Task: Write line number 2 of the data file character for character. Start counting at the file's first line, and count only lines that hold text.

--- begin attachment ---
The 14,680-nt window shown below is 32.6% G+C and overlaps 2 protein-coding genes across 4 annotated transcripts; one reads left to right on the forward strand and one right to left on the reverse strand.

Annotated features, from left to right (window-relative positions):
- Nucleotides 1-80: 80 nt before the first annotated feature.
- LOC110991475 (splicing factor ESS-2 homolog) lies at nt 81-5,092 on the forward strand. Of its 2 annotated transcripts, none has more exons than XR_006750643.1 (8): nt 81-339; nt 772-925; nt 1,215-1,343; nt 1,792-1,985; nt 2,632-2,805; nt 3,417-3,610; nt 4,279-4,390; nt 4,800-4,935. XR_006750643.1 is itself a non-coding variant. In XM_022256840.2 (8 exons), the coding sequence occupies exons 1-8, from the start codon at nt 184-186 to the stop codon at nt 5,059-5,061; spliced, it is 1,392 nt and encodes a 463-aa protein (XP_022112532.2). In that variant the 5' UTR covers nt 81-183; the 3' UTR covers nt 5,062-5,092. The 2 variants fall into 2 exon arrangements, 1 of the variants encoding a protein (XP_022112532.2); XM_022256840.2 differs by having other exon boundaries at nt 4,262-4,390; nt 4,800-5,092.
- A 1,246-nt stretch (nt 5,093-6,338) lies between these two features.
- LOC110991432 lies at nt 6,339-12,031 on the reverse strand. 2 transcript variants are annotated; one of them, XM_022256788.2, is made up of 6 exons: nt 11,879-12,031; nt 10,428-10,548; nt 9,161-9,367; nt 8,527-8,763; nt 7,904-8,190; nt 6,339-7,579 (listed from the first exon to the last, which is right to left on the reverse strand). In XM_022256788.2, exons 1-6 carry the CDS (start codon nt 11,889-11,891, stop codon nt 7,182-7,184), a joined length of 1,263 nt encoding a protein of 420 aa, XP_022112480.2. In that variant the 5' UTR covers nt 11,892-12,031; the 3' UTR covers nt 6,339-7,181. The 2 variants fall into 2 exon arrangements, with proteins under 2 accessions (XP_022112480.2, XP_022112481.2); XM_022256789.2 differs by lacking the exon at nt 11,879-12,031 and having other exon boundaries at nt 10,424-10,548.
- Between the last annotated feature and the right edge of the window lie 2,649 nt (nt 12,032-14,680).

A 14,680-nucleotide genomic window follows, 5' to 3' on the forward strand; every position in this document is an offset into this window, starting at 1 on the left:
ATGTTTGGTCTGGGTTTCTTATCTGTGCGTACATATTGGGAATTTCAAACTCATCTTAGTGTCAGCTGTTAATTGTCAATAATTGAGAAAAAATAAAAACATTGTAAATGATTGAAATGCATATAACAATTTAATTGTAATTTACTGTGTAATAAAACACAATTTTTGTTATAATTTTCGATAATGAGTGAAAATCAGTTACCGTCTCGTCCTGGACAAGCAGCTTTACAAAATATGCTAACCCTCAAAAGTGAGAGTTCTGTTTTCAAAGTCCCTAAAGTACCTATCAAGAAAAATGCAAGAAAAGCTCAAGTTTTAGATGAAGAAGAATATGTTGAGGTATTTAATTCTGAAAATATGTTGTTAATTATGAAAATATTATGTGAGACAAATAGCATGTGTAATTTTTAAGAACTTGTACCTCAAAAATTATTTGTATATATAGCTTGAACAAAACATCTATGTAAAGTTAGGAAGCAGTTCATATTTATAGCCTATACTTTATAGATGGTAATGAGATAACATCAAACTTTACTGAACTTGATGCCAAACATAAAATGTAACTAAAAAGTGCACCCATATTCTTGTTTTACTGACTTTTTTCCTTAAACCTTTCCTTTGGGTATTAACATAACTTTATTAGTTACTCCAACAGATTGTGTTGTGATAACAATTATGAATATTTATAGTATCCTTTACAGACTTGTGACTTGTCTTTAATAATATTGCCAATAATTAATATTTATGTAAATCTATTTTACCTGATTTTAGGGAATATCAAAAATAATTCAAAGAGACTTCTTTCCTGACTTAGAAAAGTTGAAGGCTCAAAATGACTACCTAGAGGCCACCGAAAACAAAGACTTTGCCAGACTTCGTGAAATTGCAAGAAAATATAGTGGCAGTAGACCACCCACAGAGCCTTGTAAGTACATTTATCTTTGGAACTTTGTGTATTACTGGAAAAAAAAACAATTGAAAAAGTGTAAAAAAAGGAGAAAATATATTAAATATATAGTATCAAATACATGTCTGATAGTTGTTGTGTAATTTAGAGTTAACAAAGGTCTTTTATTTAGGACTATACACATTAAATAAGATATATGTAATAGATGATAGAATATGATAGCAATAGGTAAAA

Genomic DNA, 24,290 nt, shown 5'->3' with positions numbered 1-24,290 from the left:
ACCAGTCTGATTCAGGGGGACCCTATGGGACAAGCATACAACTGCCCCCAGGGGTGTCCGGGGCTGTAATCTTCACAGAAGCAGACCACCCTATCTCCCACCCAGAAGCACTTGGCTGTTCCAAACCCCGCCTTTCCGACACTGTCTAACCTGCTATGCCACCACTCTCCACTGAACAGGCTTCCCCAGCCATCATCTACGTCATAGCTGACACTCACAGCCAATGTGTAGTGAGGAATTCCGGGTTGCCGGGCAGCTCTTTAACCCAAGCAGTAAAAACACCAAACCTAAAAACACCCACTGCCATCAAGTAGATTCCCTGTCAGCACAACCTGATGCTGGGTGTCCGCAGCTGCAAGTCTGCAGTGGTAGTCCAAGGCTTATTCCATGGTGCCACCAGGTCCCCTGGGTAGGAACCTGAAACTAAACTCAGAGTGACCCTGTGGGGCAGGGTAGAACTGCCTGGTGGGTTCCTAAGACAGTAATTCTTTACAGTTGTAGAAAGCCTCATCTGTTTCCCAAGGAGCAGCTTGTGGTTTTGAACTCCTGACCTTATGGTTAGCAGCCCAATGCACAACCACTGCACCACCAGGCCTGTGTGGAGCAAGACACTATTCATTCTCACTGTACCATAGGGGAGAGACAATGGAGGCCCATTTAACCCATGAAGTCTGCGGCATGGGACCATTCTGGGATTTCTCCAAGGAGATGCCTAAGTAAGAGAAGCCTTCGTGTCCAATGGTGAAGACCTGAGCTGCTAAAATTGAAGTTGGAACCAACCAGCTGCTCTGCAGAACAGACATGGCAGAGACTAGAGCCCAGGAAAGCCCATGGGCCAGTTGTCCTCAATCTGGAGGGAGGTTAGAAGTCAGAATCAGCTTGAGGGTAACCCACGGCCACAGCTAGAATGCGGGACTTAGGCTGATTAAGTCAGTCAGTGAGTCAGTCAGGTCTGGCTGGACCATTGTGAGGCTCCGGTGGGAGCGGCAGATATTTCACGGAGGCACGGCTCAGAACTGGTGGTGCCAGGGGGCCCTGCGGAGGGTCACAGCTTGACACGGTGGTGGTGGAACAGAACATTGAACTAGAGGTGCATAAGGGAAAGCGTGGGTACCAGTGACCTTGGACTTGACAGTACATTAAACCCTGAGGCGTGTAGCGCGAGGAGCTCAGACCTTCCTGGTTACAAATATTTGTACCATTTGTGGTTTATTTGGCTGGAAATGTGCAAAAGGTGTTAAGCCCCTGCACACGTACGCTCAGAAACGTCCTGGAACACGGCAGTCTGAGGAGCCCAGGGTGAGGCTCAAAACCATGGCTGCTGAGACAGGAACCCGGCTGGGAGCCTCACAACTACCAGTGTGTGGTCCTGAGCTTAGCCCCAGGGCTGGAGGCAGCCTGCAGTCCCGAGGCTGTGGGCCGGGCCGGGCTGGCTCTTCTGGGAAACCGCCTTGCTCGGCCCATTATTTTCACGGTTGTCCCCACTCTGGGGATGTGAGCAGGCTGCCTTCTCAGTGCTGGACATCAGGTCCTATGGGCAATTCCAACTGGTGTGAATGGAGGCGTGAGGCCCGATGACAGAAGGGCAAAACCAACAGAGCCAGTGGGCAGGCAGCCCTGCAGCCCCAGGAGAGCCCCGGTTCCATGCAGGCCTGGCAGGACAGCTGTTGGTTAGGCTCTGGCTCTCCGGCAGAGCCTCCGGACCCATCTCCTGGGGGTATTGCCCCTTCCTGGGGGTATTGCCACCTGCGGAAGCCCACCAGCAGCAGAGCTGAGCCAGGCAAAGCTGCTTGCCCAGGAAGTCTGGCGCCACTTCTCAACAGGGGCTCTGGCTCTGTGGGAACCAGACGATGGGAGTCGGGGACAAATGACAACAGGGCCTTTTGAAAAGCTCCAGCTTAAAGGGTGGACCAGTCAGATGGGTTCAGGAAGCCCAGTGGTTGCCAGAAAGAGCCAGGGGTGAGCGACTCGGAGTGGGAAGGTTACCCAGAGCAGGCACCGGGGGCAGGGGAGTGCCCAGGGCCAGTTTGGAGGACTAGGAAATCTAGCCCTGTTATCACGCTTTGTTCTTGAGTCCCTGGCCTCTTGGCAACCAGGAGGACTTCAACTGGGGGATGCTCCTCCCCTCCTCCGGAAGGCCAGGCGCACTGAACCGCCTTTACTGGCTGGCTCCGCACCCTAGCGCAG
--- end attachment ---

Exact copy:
Annotated features, from left to right (window-relative positions):